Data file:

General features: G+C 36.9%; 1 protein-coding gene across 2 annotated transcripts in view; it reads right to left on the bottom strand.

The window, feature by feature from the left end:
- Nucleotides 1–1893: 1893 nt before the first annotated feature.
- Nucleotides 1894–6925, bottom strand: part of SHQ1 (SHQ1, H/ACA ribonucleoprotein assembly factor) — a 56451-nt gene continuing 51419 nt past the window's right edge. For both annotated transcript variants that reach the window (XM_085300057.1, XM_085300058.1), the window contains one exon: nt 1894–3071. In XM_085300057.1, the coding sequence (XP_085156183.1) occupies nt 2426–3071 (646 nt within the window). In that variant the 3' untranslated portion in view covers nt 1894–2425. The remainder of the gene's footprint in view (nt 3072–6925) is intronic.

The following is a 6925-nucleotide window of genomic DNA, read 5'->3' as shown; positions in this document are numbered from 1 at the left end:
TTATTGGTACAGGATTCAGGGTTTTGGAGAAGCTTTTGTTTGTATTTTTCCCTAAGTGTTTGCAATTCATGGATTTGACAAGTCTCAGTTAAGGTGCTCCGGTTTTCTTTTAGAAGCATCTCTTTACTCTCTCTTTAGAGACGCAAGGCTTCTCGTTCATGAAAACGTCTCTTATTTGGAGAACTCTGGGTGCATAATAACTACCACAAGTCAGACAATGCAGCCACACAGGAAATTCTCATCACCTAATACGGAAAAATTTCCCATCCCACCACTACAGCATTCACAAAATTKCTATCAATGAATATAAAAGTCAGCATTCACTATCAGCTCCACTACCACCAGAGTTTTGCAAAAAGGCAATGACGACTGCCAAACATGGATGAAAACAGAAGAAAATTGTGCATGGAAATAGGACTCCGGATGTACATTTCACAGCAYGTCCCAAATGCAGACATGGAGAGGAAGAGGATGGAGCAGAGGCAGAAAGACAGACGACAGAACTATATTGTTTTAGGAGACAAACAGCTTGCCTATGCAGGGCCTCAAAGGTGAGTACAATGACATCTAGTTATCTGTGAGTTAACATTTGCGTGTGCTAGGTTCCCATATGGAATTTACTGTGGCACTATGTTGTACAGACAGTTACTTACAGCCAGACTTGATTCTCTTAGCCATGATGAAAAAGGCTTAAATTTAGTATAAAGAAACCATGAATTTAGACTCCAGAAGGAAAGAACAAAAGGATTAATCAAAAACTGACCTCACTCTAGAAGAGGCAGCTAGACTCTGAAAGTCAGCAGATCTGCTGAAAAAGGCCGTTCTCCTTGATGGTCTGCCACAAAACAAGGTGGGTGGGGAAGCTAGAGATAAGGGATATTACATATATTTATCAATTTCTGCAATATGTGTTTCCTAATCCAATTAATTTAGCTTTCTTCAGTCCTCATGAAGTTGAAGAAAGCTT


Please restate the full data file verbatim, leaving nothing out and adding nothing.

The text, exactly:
General features: G+C 36.9%; 1 protein-coding gene across 2 annotated transcripts in view; it reads right to left on the bottom strand.

The window, feature by feature from the left end:
- Nucleotides 1–1893: 1893 nt before the first annotated feature.
- Nucleotides 1894–6925, bottom strand: part of SHQ1 (SHQ1, H/ACA ribonucleoprotein assembly factor) — a 56451-nt gene continuing 51419 nt past the window's right edge. For both annotated transcript variants that reach the window (XM_085300057.1, XM_085300058.1), the window contains one exon: nt 1894–3071. In XM_085300057.1, the coding sequence (XP_085156183.1) occupies nt 2426–3071 (646 nt within the window). In that variant the 3' untranslated portion in view covers nt 1894–2425. The remainder of the gene's footprint in view (nt 3072–6925) is intronic.

The following is a 6925-nucleotide window of genomic DNA, read 5'->3' as shown; positions in this document are numbered from 1 at the left end:
TTATTGGTACAGGATTCAGGGTTTTGGAGAAGCTTTTGTTTGTATTTTTCCCTAAGTGTTTGCAATTCATGGATTTGACAAGTCTCAGTTAAGGTGCTCCGGTTTTCTTTTAGAAGCATCTCTTTACTCTCTCTTTAGAGACGCAAGGCTTCTCGTTCATGAAAACGTCTCTTATTTGGAGAACTCTGGGTGCATAATAACTACCACAAGTCAGACAATGCAGCCACACAGGAAATTCTCATCACCTAATACGGAAAAATTTCCCATCCCACCACTACAGCATTCACAAAATTKCTATCAATGAATATAAAAGTCAGCATTCACTATCAGCTCCACTACCACCAGAGTTTTGCAAAAAGGCAATGACGACTGCCAAACATGGATGAAAACAGAAGAAAATTGTGCATGGAAATAGGACTCCGGATGTACATTTCACAGCAYGTCCCAAATGCAGACATGGAGAGGAAGAGGATGGAGCAGAGGCAGAAAGACAGACGACAGAACTATATTGTTTTAGGAGACAAACAGCTTGCCTATGCAGGGCCTCAAAGGTGAGTACAATGACATCTAGTTATCTGTGAGTTAACATTTGCGTGTGCTAGGTTCCCATATGGAATTTACTGTGGCACTATGTTGTACAGACAGTTACTTACAGCCAGACTTGATTCTCTTAGCCATGATGAAAAAGGCTTAAATTTAGTATAAAGAAACCATGAATTTAGACTCCAGAAGGAAAGAACAAAAGGATTAATCAAAAACTGACCTCACTCTAGAAGAGGCAGCTAGACTCTGAAAGTCAGCAGATCTGCTGAAAAAGGCCGTTCTCCTTGATGGTCTGCCACAAAACAAGGTGGGTGGGGAAGCTAGAGATAAGGGATATTACATATATTTATCAATTTCTGCAATATGTGTTTCCTAATCCAATTAATTTAGCTTTCTTCAGTCCTCATGAAGTTGAAGAAAGCTT